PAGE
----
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A Study on Gender "X" and Our Gender Binary System

How can we truly ditch our gender binary system in the United States, and how can we implement a "third gender", AKA gender "X" in our society?

By Jasmine Smoot-LeyvaPublished 3 years ago 6 min read
A Study on Gender "X" and Our Gender Binary System
Photo by Tim Mossholder on Unsplash

How would the legal recognition of a “third gender” or gender “X” change the lives of non-binary/genderqueer individuals? What are the potential implications and challenges someone would face for identifying as the “third gender”/gender “X”?


In my literature review, I found one particular article that claimed we would be harming society by implementing a gender “X” marker - using outlandish concepts to illustrate their point. While their ideas made sense, I don’t truly believe implementing a gender “X” would completely dismantle our society or the gender binary. And, contrary to the original author’s belief, I expect to find that most people will advocate for the legal recognition of gender “X”, as it seems like an obvious choice and could cause a snowball effect for continuing to further non-binary/genderqueer rights. I also think that most people will agree with my findings that implementing gender “X” could be a lengthy process, and has the potential to backfire and cause further discrimination for those who chose to use the gender “X” marker.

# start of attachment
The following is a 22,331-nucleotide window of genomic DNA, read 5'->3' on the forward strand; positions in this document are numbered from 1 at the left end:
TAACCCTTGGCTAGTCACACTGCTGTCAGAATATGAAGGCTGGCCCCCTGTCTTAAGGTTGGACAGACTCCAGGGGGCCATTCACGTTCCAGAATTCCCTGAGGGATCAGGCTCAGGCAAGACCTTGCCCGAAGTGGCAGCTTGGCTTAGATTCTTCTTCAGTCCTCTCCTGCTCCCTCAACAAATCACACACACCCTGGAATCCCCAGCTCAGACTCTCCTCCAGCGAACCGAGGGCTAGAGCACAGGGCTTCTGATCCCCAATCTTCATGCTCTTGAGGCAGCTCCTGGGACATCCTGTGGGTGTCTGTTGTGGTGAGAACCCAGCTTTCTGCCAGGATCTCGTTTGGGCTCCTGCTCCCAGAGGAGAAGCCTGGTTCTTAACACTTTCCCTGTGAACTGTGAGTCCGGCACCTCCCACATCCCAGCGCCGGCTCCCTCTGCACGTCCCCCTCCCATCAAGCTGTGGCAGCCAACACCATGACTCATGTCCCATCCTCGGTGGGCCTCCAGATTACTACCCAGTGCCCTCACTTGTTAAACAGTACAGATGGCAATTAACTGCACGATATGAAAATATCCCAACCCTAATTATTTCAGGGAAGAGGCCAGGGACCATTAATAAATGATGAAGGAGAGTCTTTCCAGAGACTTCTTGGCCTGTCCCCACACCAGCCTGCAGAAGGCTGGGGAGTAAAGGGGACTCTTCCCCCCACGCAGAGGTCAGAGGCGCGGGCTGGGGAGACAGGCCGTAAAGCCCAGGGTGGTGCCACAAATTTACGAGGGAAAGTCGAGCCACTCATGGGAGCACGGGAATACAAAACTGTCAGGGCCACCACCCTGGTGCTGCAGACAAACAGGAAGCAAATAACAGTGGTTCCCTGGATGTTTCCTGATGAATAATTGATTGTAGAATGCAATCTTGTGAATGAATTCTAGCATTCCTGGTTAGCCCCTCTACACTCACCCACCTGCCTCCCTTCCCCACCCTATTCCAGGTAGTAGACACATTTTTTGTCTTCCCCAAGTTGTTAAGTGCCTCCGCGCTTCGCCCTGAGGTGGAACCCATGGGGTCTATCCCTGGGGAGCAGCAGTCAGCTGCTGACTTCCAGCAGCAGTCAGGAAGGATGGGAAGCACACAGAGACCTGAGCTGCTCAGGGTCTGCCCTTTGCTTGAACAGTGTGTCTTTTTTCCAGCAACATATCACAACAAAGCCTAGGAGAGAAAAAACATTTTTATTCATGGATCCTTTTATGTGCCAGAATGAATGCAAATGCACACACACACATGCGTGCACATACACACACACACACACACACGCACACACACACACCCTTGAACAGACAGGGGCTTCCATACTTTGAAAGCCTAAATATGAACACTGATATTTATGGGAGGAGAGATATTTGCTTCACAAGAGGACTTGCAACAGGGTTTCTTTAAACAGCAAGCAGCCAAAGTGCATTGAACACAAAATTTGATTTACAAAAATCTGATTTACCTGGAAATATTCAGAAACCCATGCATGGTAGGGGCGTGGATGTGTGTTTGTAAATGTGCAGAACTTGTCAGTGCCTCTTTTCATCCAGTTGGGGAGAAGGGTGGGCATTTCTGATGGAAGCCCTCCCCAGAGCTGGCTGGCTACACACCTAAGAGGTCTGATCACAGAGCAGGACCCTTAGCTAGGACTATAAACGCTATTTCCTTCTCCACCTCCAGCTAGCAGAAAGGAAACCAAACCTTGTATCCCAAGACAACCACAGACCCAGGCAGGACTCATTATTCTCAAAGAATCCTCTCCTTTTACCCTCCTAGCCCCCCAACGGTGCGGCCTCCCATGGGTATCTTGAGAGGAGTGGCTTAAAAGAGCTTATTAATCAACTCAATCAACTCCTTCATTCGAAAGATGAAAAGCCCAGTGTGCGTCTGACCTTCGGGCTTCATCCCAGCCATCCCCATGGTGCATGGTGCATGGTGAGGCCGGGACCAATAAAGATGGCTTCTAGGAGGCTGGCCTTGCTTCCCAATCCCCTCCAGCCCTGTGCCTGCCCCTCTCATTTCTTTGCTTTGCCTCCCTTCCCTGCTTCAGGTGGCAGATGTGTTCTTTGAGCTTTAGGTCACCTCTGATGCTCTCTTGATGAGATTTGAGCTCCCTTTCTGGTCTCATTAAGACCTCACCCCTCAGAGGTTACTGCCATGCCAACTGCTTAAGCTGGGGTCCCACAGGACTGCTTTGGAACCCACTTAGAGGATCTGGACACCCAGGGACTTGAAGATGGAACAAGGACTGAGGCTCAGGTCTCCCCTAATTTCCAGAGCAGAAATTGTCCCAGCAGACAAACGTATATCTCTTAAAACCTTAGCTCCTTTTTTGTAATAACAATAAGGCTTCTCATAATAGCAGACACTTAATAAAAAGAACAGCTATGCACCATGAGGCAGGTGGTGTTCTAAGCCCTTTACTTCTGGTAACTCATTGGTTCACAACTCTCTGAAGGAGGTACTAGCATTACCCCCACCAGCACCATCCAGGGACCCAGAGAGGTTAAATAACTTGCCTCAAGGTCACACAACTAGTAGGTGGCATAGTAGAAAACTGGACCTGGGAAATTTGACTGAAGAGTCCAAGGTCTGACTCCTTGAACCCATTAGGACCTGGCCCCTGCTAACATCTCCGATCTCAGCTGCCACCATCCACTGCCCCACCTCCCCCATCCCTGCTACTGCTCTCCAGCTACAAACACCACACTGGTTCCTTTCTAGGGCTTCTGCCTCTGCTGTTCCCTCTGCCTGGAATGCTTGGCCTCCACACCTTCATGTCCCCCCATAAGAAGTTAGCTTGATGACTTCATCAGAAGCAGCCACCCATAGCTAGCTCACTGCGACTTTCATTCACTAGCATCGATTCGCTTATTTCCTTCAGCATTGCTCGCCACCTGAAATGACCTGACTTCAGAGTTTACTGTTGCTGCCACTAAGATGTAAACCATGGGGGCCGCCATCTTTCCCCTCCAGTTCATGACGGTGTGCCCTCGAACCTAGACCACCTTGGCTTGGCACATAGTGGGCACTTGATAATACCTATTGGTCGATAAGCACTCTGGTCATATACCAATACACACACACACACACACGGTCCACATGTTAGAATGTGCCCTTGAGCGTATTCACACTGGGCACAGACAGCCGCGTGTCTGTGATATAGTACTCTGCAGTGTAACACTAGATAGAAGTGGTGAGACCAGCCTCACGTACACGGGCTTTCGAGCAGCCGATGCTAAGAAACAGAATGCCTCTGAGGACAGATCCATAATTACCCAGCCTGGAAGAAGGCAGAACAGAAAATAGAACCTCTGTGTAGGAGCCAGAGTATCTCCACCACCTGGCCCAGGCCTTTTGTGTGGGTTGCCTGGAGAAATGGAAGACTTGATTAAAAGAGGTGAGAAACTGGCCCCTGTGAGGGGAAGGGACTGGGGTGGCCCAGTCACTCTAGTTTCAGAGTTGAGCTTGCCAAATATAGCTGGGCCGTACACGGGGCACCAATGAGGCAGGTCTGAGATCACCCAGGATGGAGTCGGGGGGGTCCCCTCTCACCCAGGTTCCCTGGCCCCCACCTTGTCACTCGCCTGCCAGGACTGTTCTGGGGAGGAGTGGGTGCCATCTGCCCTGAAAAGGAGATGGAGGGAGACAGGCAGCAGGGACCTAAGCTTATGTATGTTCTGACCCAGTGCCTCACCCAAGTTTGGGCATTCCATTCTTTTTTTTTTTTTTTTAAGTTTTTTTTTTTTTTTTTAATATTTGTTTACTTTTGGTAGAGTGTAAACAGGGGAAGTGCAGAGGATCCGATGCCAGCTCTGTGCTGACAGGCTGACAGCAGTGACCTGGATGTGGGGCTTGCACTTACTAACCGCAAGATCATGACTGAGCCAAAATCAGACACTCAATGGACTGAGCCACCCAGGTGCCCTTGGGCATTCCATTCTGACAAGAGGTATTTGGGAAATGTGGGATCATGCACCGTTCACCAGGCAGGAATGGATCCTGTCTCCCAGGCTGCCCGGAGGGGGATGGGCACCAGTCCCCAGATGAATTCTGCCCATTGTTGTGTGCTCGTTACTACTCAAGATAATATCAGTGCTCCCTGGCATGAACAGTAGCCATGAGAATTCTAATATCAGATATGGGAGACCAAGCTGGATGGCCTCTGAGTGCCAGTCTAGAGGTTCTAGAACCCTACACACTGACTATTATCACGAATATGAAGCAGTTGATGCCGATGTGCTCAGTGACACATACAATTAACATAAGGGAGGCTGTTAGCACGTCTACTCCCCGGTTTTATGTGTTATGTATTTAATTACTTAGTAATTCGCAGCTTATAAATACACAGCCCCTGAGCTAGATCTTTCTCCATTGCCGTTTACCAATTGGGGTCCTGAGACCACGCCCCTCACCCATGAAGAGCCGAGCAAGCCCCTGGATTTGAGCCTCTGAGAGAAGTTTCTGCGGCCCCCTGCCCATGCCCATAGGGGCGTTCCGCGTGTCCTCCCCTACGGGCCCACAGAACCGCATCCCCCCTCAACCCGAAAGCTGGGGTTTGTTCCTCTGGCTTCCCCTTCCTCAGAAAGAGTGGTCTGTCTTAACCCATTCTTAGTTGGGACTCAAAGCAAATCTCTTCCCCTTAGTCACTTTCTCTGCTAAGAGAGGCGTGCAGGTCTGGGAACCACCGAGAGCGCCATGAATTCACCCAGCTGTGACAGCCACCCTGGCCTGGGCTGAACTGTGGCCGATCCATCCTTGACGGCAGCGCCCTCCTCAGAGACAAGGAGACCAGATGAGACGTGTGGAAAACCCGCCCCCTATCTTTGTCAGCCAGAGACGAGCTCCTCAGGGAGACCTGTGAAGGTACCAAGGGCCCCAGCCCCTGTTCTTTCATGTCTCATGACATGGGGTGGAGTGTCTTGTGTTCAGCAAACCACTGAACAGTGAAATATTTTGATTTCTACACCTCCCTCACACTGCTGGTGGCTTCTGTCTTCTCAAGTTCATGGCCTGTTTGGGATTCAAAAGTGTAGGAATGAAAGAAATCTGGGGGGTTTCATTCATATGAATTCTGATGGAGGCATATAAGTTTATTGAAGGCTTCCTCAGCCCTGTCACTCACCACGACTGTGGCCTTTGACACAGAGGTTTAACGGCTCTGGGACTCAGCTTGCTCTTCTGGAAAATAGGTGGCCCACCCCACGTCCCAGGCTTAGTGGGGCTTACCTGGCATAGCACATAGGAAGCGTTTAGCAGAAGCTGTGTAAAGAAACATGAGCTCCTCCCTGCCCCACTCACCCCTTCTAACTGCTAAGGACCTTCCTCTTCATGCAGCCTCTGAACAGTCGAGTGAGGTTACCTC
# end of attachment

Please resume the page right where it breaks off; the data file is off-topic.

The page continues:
The same study actually suggested the concept of “degendering” society as an alternative to the gender “X” marker. I am not entirely sure on how mt study group will take the idea of completely “degendering” our society, but I do believe that they will agree that our society pushes individuals, especially those in the LGBTQA+ community, to conform to the binary of presenting yourself as male or female, whether or not you identify with that gender.


In order to complete a study on this topic, diversity in the study groups is essential. As not every non-binary/genderqueer person may identify with certain pronouns, it’s important to get as much information from as many people on all areas of the spectrum as possible. In addition to this, it would be vital to have a set group of non-binary/genderqueer individuals who have had some type of experience with medical intervention (whether they’ve had hormone therapy, cosmetic surgeries, or gender reassignment surgery). This group would be important as they could provide insight into the potential problems of having a “third gender” marker - such as discrimination and improper diagnosis, specifically in the medical field. For example, a non-binary/genderqueer or questioning patient may not qualify or could be turned down for hormone therapy if they do not have the gender “X” marker on identifying documents. Furthermore, it would be the ultimate goal to have a study group of people from countries (such as Australia) that have already implemented a “third gender” - specifically those who have gone through the process of getting the change made on their government/identifying documents to see what the process was like and if they have faced any discrimination due to their decision.